Economists tend to avoid foggy concepts such as community and society, preferring to stick with the stuff you can measure. However, Rajan, who is sometimes tipped as a future governor of the Bank of England, is no stranger to stepping beyond his brief ... an important contribution to understanding why, a decade on from the crisis, the world’s politics and economics remain so brittle ... It is a grand, sweeping argument, and much of the book is given over to the history of how we got here and a mini guide to capitalism. Rajan, a critic trying to save capitalism from itself, makes his point in accessible, clear prose ... All interesting suggestions, although in the face of such an enormous problem they seem rather underwhelming. Perhaps this is to be expected. Too many politicians have talked a good game on reinvigorating community spirit without making much difference.
Compelling ... That community matters might seem a banal observation to non-economists. But it sits inconveniently alongside many aspects of an economist’s worldview ... Promising solutions are hard to come by. Still, Mr Rajan offers reasonable recommendations.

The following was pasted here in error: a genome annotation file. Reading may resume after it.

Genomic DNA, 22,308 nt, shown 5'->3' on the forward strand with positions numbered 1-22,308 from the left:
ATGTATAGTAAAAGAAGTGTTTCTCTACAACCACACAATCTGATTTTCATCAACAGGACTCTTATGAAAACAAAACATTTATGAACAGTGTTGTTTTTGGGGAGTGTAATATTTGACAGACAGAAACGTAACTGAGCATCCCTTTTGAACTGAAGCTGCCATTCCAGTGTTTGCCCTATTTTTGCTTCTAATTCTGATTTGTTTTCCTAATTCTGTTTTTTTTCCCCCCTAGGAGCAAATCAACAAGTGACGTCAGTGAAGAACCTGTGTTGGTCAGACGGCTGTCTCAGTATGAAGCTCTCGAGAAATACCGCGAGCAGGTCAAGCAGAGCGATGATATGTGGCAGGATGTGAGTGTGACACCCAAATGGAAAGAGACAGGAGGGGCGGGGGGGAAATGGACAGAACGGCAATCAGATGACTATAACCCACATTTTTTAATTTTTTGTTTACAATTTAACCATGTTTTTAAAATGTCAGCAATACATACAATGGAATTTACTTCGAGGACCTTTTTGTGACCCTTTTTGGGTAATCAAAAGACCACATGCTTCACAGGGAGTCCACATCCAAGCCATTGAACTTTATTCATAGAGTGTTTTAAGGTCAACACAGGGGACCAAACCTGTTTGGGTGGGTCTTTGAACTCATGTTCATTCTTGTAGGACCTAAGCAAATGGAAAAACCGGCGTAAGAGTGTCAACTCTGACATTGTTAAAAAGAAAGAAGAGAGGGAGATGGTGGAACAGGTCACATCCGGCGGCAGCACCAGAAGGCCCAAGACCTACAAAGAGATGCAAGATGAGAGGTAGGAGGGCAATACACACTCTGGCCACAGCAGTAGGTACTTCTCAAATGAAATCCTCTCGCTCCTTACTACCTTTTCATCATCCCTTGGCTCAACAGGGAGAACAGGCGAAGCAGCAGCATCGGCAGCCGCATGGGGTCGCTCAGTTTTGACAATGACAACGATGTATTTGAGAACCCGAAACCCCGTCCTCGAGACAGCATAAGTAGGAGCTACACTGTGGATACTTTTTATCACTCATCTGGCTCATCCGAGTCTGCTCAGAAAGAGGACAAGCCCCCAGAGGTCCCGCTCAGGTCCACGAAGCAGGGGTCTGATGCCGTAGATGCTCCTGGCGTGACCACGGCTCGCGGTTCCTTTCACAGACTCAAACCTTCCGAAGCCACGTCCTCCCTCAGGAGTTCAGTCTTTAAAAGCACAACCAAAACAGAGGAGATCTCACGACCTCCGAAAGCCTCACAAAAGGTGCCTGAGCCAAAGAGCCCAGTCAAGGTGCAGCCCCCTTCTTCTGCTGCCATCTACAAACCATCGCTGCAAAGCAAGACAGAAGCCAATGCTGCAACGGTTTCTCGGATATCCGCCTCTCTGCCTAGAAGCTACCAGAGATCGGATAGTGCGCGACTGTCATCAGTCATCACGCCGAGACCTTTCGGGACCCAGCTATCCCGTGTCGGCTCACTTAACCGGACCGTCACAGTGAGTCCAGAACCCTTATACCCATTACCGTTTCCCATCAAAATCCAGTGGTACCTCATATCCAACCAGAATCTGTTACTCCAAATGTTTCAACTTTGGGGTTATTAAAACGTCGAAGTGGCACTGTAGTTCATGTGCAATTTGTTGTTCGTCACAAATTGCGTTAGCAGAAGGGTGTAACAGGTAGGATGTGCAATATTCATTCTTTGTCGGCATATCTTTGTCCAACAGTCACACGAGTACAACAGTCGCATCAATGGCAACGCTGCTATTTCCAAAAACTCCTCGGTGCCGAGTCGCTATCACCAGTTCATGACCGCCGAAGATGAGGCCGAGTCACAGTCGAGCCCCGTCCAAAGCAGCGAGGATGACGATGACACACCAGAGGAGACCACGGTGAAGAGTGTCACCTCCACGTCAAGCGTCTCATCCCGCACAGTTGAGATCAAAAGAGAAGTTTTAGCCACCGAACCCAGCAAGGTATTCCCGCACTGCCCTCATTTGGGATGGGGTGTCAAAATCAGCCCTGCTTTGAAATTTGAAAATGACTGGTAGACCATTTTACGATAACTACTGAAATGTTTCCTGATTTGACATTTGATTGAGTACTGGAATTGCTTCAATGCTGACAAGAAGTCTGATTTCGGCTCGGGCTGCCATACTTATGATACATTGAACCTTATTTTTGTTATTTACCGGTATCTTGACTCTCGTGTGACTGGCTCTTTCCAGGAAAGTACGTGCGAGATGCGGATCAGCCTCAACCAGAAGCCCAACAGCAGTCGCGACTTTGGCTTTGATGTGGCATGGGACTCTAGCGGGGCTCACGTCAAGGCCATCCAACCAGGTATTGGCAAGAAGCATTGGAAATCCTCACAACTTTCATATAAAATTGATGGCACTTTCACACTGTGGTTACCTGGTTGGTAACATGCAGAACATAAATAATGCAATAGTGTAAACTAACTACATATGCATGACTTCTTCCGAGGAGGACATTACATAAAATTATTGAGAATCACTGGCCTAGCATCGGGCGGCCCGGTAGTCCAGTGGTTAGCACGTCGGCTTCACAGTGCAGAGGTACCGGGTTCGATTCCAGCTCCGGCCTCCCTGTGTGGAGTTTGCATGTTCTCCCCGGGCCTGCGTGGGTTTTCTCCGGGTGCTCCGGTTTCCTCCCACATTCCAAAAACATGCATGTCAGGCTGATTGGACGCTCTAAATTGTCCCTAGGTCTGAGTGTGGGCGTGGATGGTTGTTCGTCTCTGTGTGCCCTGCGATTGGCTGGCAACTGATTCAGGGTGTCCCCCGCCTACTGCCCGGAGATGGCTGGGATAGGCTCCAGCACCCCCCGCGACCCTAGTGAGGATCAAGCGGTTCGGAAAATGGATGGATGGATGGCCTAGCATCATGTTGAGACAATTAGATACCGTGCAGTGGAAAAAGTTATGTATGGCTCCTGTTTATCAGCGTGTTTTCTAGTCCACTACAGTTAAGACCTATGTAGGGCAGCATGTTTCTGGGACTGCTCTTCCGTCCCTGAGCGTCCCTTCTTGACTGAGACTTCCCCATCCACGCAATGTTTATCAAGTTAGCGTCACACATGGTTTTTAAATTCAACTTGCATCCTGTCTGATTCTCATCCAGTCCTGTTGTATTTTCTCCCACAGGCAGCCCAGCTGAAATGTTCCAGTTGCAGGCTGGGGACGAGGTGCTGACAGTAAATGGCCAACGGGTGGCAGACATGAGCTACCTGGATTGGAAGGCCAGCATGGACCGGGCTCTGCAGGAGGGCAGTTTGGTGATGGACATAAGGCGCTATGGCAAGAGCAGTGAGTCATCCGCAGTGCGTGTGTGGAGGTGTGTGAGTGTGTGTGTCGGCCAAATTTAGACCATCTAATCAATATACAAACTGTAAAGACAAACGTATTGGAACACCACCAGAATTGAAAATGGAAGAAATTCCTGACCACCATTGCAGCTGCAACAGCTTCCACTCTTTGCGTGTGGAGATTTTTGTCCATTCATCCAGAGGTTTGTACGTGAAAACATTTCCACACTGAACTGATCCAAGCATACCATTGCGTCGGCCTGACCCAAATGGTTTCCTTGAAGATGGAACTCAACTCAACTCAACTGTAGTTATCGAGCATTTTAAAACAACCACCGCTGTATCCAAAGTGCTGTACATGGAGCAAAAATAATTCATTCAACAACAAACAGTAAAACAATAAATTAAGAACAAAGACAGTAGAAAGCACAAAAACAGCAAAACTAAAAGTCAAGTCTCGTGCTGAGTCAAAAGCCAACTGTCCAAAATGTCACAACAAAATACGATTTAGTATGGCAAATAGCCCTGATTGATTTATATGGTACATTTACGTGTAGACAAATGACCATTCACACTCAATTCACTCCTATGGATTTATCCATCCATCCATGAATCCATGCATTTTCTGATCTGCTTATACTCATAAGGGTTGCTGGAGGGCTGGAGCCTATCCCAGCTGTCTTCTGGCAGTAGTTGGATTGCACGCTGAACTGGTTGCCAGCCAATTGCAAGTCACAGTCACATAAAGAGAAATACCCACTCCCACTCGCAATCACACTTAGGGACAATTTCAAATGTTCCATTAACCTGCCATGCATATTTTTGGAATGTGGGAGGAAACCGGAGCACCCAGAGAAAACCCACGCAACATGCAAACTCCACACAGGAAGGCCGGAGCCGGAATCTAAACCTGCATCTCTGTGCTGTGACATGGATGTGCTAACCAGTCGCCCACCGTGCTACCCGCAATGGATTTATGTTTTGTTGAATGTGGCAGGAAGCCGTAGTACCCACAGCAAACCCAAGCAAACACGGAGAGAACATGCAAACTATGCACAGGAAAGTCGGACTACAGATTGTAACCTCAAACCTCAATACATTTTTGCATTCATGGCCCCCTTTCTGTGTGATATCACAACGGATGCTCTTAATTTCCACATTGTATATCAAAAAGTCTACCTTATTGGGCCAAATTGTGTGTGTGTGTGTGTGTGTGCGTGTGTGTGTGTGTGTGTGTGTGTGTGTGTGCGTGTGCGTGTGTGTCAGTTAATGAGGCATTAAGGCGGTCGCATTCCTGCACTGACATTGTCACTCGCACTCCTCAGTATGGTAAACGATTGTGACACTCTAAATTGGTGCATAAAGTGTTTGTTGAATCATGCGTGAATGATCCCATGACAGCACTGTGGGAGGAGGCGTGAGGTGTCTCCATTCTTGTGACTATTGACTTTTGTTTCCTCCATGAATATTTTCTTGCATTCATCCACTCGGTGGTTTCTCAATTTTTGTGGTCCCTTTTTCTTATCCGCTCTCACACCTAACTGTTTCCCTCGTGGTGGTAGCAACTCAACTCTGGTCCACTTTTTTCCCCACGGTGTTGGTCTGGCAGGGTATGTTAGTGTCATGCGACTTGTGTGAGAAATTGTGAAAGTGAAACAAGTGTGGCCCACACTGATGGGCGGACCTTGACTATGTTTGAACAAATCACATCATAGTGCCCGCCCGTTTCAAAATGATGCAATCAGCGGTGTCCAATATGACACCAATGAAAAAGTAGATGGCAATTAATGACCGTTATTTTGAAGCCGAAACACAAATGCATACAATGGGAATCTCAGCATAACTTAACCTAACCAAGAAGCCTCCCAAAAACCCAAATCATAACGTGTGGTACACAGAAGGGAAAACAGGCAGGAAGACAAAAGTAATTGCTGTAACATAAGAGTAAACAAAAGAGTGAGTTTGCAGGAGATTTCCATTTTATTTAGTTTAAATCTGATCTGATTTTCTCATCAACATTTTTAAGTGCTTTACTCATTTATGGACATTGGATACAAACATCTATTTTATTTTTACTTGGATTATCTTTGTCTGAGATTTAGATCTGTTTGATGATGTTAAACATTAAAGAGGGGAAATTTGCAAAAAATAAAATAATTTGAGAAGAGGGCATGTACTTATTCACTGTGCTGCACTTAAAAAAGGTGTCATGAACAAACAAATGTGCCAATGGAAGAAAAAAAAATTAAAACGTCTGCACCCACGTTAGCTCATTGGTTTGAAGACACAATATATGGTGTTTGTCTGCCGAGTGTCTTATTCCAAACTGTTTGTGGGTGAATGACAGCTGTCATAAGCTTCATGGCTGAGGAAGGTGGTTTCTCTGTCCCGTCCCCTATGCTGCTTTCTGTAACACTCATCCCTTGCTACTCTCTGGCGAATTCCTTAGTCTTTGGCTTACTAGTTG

Rajan says he is seeking 'the right balance between them so that society prospers.' But he lacks the courage of his convictions. What begins as an incisive critique of how economists and policymakers abandoned community ends as a dismaying illustration of the problem ... threads dissolve in the hundreds of pages of vaguely sketched economic history that follow. While ably describing how both a growing market and a growing state have eroded the community’s relevance and vitality over time, Rajan gradually redefines the third pillar from 'communities whose members live in proximity' to merely democracy or the 'voting public.' An intrinsically valuable and varied local institution congeals into a homogeneous tool for ensuring that the market and state behave. When genuine community does make a return in the book’s section on prescriptions, Rajan sacrifices it willingly.